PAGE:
I didn’t post many reviews in December, partly because I was a bit burned out (thanks, IF Comp), partly because of paid workload, and partly because I was playing so many things, between IGF judging and working on the Kitschies list, that there wasn’t time to review all of it. But here are quick thoughts on a few December releases.
Lyreless, a Bruno Dias retelling of the Orpheus and Eurydice story for Sub-Q magazine. This version tells of a journey to the underworld in which we must shed one aspect of ourselves after another in order to pass through the gates of Hell and find our beloved again.
It is not a love story. Eurydice is essentially uncharacterized: who she is, or was, doesn’t matter as much as the quest, and specifically the question of how a quest changes us and our motivation for starting out on that quest in the first place. What happens when you are motivated by strong passions – pity, anger, a sense of justice – but those passions get in the way of what you are trying to accomplish? What if you have to give up some of your identity in order to become the sort of person who can do what a person-like-you would want to achieve?
While Lyreless is less engaged with class struggle per se than a lot of Dias’ other stuff, it reads (at least to me) as part of the same conversation as Cape and Mere Anarchy. At the same time, it’s dealing with a lot of these ideas abstractly: this is the kind of story in which your feelings will be harvested from your belly as pearls, not one in which you will have a realist conversation that reveals those feelings.
It is possible to lose Lyreless, too, if you make the wrong choices. It’s not really puzzly in the deep, head-scratching sense – it’s more a small, relatively easy labyrinth in which you’re likely to screw up one or two times before you get through to the end. But those errors are of course part of the point: there are things you can relinquish on the way to your goal the loss of which will destroy your self and all of your progress.
A Man in His Life is a Sub-Q reprint of a poem by the Hebrew poet Yehuda Amichai. It is an excellent poem (here it is in non-interactive form, if you’re curious), and I’m glad to have had it brought to my attention. The Sub-Q version interleaves Amichai’s text with lines from the Ecclesiastes text to which the poet was responding. It is essentially a gloss on the original, its aims verging on scholarship.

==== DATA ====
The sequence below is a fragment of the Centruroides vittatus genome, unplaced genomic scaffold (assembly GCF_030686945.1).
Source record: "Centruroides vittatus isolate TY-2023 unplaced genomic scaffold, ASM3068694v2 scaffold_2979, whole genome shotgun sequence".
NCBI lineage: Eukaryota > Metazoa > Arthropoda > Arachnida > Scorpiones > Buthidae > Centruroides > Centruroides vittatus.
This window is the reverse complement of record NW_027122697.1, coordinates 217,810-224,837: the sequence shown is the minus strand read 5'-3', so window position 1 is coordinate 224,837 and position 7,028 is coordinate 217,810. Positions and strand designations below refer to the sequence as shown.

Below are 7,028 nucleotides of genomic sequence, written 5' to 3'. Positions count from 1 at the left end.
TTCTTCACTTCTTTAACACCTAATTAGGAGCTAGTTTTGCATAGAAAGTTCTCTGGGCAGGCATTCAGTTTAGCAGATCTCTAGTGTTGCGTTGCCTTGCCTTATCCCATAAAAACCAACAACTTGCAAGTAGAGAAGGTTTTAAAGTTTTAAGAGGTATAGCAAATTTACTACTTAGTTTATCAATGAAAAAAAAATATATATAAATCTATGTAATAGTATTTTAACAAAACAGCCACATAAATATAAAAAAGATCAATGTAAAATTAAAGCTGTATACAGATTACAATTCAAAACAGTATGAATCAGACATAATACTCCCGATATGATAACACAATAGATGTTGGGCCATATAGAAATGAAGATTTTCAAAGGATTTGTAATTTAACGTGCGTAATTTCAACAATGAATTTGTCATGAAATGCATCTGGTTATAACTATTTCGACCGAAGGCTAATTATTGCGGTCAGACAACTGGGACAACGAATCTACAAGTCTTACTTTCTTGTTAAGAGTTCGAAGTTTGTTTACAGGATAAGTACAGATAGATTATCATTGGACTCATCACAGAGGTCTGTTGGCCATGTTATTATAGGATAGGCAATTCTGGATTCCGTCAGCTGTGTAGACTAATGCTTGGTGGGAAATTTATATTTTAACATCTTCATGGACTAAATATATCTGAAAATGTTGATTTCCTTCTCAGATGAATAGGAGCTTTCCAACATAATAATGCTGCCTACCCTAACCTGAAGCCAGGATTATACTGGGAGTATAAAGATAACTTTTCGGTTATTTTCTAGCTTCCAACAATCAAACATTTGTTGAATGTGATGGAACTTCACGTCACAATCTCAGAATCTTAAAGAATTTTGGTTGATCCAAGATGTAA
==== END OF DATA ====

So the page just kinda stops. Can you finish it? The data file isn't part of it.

As a first way to read the poem I found this perhaps a little distracting, and I think I’d recommend reading the text first and only then beginning to explore the hover links: the poem is not written with the cadence of this interaction in mind, and it would be a shame to spoil that experience. But as a way to expand its meaning after one reading, it’s an intriguing one.
Flint is a two-part Exceptional Friends Fallen London story by Alexis Kennedy. As you know if you follow this blog, I do a fair amount of work for Failbetter, including writing other stories for Fallen London myself, so I am pretty deeply into Conflict of Interest territory here. Disclaimer disclaimer!
However, I still wanted to point this piece out, because it’s extraordinary: a long, detailed, sometimes grueling and always stunning journey away from London into the heart of the Elder Continent. It gives us glimpses of things that Fallen London previously only hinted at; it explores, again largely through symbolic vocabulary, the problems of redemption and really deep, serious character change.
It’s not where I would start if I were a new FL player; on the other hand, if you’re someone who played and enjoyed it for a while a few years ago but felt that it was getting too grindy and inconsequential, this is the kind of experience that might make you change your mind. EF stories in general are pretty light on grind, and Flint especially delivers – and delivers, and delivers – on the lore and exploration you might be looking for.
Though these stories are designed to be offered for a limited time only to subscribers, at some point Flint will become available to buy for Fate.
This one may not be a December release, but that was the first point at which I heard of it:
Does Not Commute is a lovely little iOS game that’s been making the rounds. In it, you lay down the commute paths of various drivers on their way to work; as you get to, say, the tenth driver of the morning, you have to avoid all the other drivers whose paths you established earlier. That much is not really narrative at all, and I wouldn’t call Does Not Commute a story game, exactly.
But you do get a one-sentence snippet about each of the characters setting off to work and where they’re going and why. This world gradually reveals itself to be a little askew from ours: the drivers’ spirituality appears to revolve around their cars, and some of the drivers are going on errands to, e.g., get a vehicular curse removed.